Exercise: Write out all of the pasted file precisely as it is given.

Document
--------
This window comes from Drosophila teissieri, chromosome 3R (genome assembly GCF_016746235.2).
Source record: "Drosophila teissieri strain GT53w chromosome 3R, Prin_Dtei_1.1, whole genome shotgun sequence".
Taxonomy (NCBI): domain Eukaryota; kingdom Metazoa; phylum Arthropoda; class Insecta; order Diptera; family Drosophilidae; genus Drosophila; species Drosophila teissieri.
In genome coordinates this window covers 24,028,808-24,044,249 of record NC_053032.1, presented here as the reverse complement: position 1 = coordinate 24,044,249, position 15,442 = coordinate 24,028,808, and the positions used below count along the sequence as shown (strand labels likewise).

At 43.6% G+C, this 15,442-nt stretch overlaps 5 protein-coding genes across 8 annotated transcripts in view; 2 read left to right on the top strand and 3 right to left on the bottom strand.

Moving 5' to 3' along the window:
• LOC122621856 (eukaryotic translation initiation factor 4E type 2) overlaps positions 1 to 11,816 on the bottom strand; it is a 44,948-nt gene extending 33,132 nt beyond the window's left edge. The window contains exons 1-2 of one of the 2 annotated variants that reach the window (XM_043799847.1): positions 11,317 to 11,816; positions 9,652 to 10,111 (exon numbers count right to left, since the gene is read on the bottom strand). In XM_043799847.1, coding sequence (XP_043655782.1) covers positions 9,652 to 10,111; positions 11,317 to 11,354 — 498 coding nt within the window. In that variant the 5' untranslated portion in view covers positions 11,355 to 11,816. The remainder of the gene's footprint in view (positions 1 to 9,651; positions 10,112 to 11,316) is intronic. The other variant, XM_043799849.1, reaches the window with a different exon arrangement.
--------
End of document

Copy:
This window comes from Drosophila teissieri, chromosome 3R (genome assembly GCF_016746235.2).
Source record: "Drosophila teissieri strain GT53w chromosome 3R, Prin_Dtei_1.1, whole genome shotgun sequence".
Taxonomy (NCBI): domain Eukaryota; kingdom Metazoa; phylum Arthropoda; class Insecta; order Diptera; family Drosophilidae; genus Drosophila; species Drosophila teissieri.
In genome coordinates this window covers 24,028,808-24,044,249 of record NC_053032.1, presented here as the reverse complement: position 1 = coordinate 24,044,249, position 15,442 = coordinate 24,028,808, and the positions used below count along the sequence as shown (strand labels likewise).

At 43.6% G+C, this 15,442-nt stretch overlaps 5 protein-coding genes across 8 annotated transcripts in view; 2 read left to right on the top strand and 3 right to left on the bottom strand.

Moving 5' to 3' along the window:
• LOC122621856 (eukaryotic translation initiation factor 4E type 2) overlaps positions 1 to 11,816 on the bottom strand; it is a 44,948-nt gene extending 33,132 nt beyond the window's left edge. The window contains exons 1-2 of one of the 2 annotated variants that reach the window (XM_043799847.1): positions 11,317 to 11,816; positions 9,652 to 10,111 (exon numbers count right to left, since the gene is read on the bottom strand). In XM_043799847.1, coding sequence (XP_043655782.1) covers positions 9,652 to 10,111; positions 11,317 to 11,354 — 498 coding nt within the window. In that variant the 5' untranslated portion in view covers positions 11,355 to 11,816. The remainder of the gene's footprint in view (positions 1 to 9,651; positions 10,112 to 11,316) is intronic. The other variant, XM_043799849.1, reaches the window with a different exon arrangement.